Calls Across Thresholds: Abram, Paul, The Woman, and a dash of Jimmy Buffet
2nd Sunday after Pentecost, June 11, 2023
Perhaps you opened up a magazine, and the picture that greeted you was a place that every bit of your being wanted to visit. Perhaps there was an echo: a word or an idea that sailed through your mind repeatedly, like a seahorse on a carousel, coming around again and again, and always tickling you with surprise. Maybe it seemed like a chance encounter, but you met. You sat at the same table at the coffee shop and started up a conversation. And they were exactly the person you needed to meet.
Several of our lessons are about call: who are we, who are we created to be, where are we going. How do our skills and gifts and passions meet reality and the needs of the world, and what we do when that doesn’t seem to make sense? Maybe you remember a line from a Jimmy Buffett song about how he really wanted to be a pirate but he was born 200 years too late. That line had a special potency when I was a young adult. It asks questions about purpose, and dives into the lament of realizing that most people have to make choices that are not all-star athlete they dreamed of at age 6. Discerning purpose, and acting on call, and living practically is a messy art. Because one cannot be, and morally should not be, Captain Hook or Jack Sparrow. Even if Mr. Buffett has crafted an empire on our wishing we were something like that.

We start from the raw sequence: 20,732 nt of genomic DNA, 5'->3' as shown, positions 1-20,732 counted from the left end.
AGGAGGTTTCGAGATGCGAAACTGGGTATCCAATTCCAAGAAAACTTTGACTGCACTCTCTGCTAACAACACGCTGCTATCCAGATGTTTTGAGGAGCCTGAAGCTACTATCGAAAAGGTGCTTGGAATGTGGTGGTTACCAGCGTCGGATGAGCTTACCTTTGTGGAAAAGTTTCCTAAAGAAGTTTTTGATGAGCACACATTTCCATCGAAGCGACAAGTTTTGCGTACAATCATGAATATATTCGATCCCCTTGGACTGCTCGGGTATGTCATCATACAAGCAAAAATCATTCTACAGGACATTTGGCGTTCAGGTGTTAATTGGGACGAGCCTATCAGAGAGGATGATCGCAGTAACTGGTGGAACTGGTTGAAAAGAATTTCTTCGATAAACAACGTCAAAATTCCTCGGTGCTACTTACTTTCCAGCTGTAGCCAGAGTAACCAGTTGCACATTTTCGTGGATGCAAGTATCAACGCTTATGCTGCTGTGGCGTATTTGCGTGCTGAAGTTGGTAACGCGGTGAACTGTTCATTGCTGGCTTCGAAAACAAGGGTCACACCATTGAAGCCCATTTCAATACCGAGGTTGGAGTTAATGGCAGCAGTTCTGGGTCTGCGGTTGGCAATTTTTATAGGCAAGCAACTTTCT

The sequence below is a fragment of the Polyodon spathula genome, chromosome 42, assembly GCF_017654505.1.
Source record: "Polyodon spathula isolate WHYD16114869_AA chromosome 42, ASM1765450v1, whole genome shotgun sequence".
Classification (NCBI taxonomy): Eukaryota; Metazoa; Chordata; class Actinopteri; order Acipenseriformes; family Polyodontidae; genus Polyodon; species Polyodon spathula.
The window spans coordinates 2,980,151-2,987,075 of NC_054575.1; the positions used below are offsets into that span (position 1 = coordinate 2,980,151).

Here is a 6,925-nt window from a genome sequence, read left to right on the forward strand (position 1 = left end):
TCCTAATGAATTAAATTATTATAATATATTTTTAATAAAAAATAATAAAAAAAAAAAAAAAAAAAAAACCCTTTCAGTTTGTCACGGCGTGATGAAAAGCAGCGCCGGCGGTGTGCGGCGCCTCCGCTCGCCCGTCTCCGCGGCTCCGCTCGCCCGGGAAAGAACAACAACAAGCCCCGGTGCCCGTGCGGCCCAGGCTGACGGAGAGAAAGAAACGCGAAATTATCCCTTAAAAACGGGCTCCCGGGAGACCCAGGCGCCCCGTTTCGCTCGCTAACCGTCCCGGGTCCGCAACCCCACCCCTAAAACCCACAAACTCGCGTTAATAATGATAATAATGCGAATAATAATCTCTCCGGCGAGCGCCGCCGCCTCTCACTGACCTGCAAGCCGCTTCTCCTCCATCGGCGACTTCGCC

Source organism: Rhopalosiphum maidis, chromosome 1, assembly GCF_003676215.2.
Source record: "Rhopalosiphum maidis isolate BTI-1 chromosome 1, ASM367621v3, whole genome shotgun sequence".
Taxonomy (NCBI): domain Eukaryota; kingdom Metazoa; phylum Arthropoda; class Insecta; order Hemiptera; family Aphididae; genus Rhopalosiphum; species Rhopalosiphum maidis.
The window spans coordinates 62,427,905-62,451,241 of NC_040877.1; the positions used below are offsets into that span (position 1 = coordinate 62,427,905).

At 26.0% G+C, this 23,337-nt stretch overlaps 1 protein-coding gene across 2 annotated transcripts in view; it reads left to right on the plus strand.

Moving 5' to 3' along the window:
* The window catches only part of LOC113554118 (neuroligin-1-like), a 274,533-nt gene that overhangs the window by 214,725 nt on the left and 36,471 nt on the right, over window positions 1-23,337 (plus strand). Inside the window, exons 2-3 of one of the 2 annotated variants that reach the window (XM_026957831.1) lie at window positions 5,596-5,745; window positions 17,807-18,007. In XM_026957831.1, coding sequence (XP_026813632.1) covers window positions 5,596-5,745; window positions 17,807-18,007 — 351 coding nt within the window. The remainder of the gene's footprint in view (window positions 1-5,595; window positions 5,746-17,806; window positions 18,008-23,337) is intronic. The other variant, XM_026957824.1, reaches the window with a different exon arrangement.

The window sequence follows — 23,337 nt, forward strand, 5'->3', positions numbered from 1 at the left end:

Abraham, currently known as Abram in our text, is called. It's a kind of call in which there seems to be no doubt in the telling of it: the Lord said go! What was that really like for Abram? Some people experience the nudge of God as an undeniable voice. Maybe it's big and booming like something from the Field of Dreams. Maybe it's a small and tender conversation, maybe even a whisper of your name. Some people experience the call of God as that idea that they just can't let go of. Call can reveal itself in the context of crisis: injury, illness, or disaster. It may arise from a sense of deep satisfaction in doing something that improves the world. Sometimes lifes purpose and mission becomes clearer through the witness of the life of a person they admire. There's also un-call. I had a valuable internship when I was in high school, where what I thought I learned at the time was there weren't many people in that business to look up to and that was not who I wanted to be like. Discovering purpose, and acknowledging God’s call is a mix of many of these factors and other mysteries. Or maybe, the whole idea is a bit strange, and you would not know quite what to do with a call like Abrams.